Regardless of the exact outcome of the elections tomorrow, an era will certainly end with Angela Merkel not re-running after 16 years. Surviving the global financial crisis of 2008, the refugee crisis of 2015, and the first part of the coronavirus crisis in 2021 and still enjoying popularity as well as managing to stay in power was truly exceptional, and all comes down to the newly invented political term ‘Merkelism’ which sums up Merkel’s main political agenda: compromising.
"Angela Merkel im Christlichen Gästezentrum Schönblick" by Medienmagazin pro is licensed under CC BY-SA 2.0
One could see the German Chancellor compromising, for instance, with Russia (building the Nord Stream 2) and often being the primary mediator between not just the EU and Hungary but also the US and China.
She was even compromising in her resignation - which she announced in 2018, three years before the end of her term time. With that, she not just avoided a possible vote of no confidence as a CDU/CSU leader following the coalition’s losses in the local elections but also ensured the possibility of new chancellor candidates to emerge and build themselves up from the party.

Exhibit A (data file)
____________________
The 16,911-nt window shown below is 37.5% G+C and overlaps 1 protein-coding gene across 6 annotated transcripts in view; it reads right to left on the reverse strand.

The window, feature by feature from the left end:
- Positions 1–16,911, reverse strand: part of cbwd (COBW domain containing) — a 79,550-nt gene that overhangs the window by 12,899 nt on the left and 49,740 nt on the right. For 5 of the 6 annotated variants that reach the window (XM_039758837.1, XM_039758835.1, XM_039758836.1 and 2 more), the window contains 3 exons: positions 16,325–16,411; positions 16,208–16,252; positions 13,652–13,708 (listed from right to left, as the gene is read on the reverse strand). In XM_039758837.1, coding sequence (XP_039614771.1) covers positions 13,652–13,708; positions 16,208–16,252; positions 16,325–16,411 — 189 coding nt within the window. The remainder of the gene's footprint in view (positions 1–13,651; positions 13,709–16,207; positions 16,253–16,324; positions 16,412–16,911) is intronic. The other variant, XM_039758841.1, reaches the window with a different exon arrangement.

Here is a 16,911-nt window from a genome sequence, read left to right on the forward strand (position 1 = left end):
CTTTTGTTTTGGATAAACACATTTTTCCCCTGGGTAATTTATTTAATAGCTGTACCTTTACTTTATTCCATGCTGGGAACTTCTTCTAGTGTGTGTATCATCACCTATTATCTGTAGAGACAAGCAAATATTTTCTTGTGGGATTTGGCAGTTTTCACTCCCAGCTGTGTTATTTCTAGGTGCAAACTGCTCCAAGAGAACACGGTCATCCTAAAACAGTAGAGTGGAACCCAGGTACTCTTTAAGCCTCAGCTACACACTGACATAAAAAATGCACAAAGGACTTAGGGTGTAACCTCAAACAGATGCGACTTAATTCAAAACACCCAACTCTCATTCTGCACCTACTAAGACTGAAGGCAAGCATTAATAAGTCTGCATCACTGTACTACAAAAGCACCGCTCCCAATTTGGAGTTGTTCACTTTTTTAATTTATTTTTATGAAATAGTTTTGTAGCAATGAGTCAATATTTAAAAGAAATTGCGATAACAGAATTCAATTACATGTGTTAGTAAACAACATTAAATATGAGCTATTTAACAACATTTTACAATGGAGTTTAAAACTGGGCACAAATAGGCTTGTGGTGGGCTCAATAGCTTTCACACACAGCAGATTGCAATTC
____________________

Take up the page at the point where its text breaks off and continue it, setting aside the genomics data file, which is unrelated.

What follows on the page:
Merkel also boosted the German economy in her era. The Financial Times' collection of economic data shows that the country’s real GDP per capita, in Purchasing Power Parity (PPP) has grown one of the fastest within the world, especially after the 2008 financial crisis. Arguably, one of the key reasons for this growth has been the substantial increase in employment, including that of women.
Nonetheless, the German public investment (around 3% of their GDP) was and still is smaller than that of some other G7 countries (around 4% for Japan and France, for example). Also, when it comes to a green and digital economy, the state has still much to achieve. Among others, these could define the country’s future under a new chancellor.